Saudi Arabia

Egypt

Syrian Arab Republic

Population growth rate (%)

    1.6

    1.7 e

    2.2 e

  2.1 d

    2.5 e

Population with access to improved water source (%)

  95.3

  93 c

100 d

94 b

  88 b

primary health care units and centers (per 10 000 population)

    3.1

    1.0 e

    0.8 d

  0.7 e

    1.0 e

Hospital beds (per 10 000 population)

  16.2

    6.0 e

  21.7 d

17.3 e

  15.1 e

Population with access to local health services, rural (%)

  95

100 d

90 e

100 d

Population with access to local health services, urban (%)

100

82 e

100 d

OPV3 (%)

100

  98 d

  91 d

86 e

  94 d

Infant mortality rate (per 1000 live births)

  27.0 a

  70.2 c

  17.4 d

17.0 d

  15.5 b

Under five mortality rate (per 1000 live births)

  19.9

  90.0 c

  21.1 d

21.8 d

  22.0 b

Maternal mortality ratio (per 100000 live births)

  24.1

  27.6 c

  14 d

55 d

  58 b

(a; 2005, b; 2006, c; 2007, d; 2008, e; 2009)7

 

 

Material and Methods

 

A primary list of indicators by which we could have evaluated the input, process, outcome and impact of the health care system were selected by the Delphi technique from the current country registration system as mentioned above by a group of experts. Many indicators could not be changed during the period, so a short second list of indicators was selected. After gathering data at two cross sections including 2004 and 2008, related to the different universities, indicators that have predefined were estimated. The main indicators were as follows:

Population Growth Rate (GR), Access to primary health care (% of villages that have access to PHC), Access to hospital beds or Bed Index (bed per 1000 population), Access to family physician in rural regions, Bed occupancy (BO), Coverage of polio vaccine for children under 1 year, Death rate for children under 5 years per 1000 birth, Maternal mortality due to pregnancy complications(per 100,000 birth), Total physicians, Access to sanitary water in rural regions (% of villages that have access to sanitary water), Total number of ambulance per 1000 population, Rural health house per 1000 rural population, Urban health center per 12000 urban population and the first 10 main causes of death. Significant changes in the indices were studied in a trend study format and using paired T- test and the SPSS software.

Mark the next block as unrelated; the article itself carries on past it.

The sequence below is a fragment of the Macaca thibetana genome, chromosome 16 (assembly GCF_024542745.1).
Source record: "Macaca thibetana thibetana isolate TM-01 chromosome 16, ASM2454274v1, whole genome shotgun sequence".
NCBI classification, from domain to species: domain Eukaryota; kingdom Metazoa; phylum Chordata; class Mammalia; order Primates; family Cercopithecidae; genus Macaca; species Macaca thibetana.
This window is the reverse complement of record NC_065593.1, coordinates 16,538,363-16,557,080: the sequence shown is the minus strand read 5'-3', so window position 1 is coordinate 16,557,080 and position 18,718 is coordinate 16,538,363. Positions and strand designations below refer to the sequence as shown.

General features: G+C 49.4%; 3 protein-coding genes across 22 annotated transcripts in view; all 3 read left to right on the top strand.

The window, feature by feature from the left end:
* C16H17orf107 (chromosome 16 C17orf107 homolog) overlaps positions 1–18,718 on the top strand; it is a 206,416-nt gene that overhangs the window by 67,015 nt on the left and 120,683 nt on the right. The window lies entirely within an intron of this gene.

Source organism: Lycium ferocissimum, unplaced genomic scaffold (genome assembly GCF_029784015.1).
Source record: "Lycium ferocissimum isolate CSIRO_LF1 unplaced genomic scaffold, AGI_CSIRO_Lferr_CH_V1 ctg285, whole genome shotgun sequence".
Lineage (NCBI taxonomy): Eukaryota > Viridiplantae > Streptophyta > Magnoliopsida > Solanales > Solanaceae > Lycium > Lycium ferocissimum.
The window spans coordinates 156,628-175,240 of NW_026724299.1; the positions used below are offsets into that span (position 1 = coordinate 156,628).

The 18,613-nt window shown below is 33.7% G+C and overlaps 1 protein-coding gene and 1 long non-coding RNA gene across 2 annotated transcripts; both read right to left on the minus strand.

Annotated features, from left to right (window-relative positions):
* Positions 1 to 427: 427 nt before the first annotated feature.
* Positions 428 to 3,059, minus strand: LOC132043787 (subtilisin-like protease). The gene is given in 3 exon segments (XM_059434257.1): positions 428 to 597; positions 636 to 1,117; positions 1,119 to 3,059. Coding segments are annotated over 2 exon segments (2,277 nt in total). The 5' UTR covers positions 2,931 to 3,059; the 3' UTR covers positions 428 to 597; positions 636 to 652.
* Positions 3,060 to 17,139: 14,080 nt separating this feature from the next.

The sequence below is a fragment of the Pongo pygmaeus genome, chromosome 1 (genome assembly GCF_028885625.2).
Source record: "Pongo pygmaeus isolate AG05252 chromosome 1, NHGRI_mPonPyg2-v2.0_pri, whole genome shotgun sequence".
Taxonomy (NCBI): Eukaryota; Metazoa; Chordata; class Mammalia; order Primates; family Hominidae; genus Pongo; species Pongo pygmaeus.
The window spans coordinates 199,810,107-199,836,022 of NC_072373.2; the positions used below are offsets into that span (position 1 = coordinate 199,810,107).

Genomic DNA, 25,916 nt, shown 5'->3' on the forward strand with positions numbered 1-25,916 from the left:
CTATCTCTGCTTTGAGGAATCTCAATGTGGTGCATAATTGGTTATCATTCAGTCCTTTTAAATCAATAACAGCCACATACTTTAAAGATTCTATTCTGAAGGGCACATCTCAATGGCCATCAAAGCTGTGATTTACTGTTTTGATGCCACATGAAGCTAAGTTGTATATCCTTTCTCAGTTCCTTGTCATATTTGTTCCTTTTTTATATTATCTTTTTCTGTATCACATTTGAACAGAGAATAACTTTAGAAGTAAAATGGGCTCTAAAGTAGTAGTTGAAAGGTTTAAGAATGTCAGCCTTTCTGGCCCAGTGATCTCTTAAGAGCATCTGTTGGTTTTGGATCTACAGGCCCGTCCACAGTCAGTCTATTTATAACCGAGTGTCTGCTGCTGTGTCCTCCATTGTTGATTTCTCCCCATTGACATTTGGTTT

Results

 

The study shows that total urban population in Iran is increasing due to increasing trend of migration from neighbor countries and from internal rural regions. In most of the provinces, growth rate has an obviously decreasing trend however, it is due to the increased migration outside the province, except in Gilan Province (0.7%) that was due to a decrease in the birth rate.

The provinces of Sistan and Baluchistan (3.4%), Kerman (2.84%), Hormozgan (2.83%), Tehran (2.63%) and Qom (2.07%) had the highest rate of population growth over the years of 1996 to 2006. Of course, in Tehran (about 19% of the country population) and Qom, the high rate of population growth was mostly due to the increased migration from other provinces.

Improving access to primary health care in rural areas in Iran was evident during these years. Meanwhile, Zahedan University of Medical Sciences (in southeastern Iran) had the lowest index of villagers access to PHC both in 2004 and 2008 among the other medical universities, that was respectively 60% for 2004, and 77.5% in 2008. As can be seen in the Table 2, the average country index in 2004 was 95.43% and in 2008 was estimated 98.08%.

Family physician program in Iran was actually started in 2004, so the related index was not available at the time but the country average access to family physician in rural regions was 96.87% in 2008. The average hospital bed index in 1998 was equal to one bed per 1000 population in the country and it was equivalent to 1.62 in 2008 (p=0.001). This Index was the highest in the province of Yazd and lowest in Ilam during both periods (1998 and 2008).

 

Table 2: The health indicators of Islamic Republic of Iran in the years; 2004 and 2008

 

Years

2004

2008

Population growth rate (%)

    1.96

    1.61

Access to PHC (%)

   95.43

  98.08

sd:8.1

Sd:4.6

Access to family physician (%)

   *0

  96.87